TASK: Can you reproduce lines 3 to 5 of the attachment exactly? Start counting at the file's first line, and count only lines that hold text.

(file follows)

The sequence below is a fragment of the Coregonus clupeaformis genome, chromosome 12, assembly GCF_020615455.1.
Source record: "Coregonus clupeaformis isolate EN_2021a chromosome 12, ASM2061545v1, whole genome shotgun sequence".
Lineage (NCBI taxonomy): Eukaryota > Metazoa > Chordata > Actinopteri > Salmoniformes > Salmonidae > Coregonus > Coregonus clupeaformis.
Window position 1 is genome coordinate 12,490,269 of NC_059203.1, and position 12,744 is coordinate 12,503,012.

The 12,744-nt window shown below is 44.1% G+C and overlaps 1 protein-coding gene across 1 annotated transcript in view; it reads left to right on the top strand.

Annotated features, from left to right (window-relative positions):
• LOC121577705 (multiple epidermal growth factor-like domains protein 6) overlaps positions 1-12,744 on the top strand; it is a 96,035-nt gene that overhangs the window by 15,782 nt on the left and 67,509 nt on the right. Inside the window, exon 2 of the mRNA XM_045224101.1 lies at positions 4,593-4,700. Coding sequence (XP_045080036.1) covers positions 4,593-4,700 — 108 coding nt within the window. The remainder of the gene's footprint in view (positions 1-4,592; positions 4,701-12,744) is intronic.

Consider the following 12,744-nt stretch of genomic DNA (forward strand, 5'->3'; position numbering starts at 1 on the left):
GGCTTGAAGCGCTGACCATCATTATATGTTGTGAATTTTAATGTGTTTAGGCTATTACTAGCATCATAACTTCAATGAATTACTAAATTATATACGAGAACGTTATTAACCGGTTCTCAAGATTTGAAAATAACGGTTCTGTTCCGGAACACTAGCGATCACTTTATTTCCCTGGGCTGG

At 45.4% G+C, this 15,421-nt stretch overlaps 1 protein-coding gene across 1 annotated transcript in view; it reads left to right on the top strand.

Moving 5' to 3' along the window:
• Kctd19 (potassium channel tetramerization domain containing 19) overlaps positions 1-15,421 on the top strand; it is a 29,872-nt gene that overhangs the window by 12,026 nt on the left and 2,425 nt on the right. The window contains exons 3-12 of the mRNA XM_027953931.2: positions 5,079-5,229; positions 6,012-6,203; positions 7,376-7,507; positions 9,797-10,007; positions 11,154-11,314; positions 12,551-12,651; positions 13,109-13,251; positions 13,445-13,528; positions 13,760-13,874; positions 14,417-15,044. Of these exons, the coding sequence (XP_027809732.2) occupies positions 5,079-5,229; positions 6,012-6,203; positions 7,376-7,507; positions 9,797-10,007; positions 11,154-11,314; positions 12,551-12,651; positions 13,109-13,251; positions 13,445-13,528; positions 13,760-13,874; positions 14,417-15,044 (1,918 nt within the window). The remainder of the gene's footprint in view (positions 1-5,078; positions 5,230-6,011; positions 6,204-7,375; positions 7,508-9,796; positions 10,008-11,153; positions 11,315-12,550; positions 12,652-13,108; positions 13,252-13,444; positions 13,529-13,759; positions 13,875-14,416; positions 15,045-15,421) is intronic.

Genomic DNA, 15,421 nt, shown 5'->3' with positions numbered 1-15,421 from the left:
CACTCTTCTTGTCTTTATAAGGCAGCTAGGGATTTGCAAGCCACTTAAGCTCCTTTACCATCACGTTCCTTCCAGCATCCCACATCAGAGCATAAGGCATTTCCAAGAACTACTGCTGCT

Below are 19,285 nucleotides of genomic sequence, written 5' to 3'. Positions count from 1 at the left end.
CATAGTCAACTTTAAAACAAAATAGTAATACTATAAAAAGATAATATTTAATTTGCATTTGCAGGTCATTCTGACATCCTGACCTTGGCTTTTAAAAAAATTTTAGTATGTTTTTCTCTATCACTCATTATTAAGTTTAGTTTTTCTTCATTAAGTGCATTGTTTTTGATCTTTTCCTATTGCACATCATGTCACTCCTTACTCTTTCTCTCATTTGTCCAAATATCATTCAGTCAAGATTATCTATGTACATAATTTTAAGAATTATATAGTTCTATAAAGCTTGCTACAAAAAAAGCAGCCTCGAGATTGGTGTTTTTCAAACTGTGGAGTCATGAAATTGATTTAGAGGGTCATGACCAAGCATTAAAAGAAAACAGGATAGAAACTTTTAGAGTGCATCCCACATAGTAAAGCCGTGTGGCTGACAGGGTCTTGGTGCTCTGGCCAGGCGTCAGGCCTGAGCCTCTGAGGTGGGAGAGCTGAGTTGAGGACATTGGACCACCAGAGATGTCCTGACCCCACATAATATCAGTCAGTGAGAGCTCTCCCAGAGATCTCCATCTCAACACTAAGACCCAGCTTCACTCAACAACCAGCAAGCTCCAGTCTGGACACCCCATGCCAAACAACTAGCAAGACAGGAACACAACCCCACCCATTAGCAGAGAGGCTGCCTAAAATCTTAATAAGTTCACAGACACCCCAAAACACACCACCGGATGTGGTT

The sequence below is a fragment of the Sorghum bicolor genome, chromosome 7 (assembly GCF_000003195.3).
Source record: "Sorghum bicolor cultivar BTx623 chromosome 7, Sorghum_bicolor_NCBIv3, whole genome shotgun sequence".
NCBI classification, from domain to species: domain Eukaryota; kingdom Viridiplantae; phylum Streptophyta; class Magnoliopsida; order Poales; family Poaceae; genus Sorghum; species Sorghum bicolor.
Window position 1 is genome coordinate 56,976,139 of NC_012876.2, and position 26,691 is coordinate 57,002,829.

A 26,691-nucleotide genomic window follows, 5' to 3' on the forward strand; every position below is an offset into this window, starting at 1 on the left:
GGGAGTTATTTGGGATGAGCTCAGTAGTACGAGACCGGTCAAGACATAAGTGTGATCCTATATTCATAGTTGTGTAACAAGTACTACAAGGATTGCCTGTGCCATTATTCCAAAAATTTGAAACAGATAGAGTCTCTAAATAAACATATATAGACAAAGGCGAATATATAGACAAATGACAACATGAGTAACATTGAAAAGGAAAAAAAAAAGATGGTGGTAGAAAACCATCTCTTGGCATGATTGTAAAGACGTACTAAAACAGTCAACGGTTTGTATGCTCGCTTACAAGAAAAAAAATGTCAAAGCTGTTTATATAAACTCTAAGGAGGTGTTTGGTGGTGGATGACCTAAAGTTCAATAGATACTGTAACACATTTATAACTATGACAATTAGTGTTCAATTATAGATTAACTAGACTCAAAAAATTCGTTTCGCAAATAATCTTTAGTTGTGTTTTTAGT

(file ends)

Lineage (NCBI taxonomy): Eukaryota > Metazoa > Chordata > Actinopteri > Salmoniformes > Salmonidae > Coregonus > Coregonus clupeaformis.
Window position 1 is genome coordinate 12,490,269 of NC_059203.1, and position 12,744 is coordinate 12,503,012.

The 12,744-nt window shown below is 44.1% G+C and overlaps 1 protein-coding gene across 1 annotated transcript in view; it reads left to right on the top strand.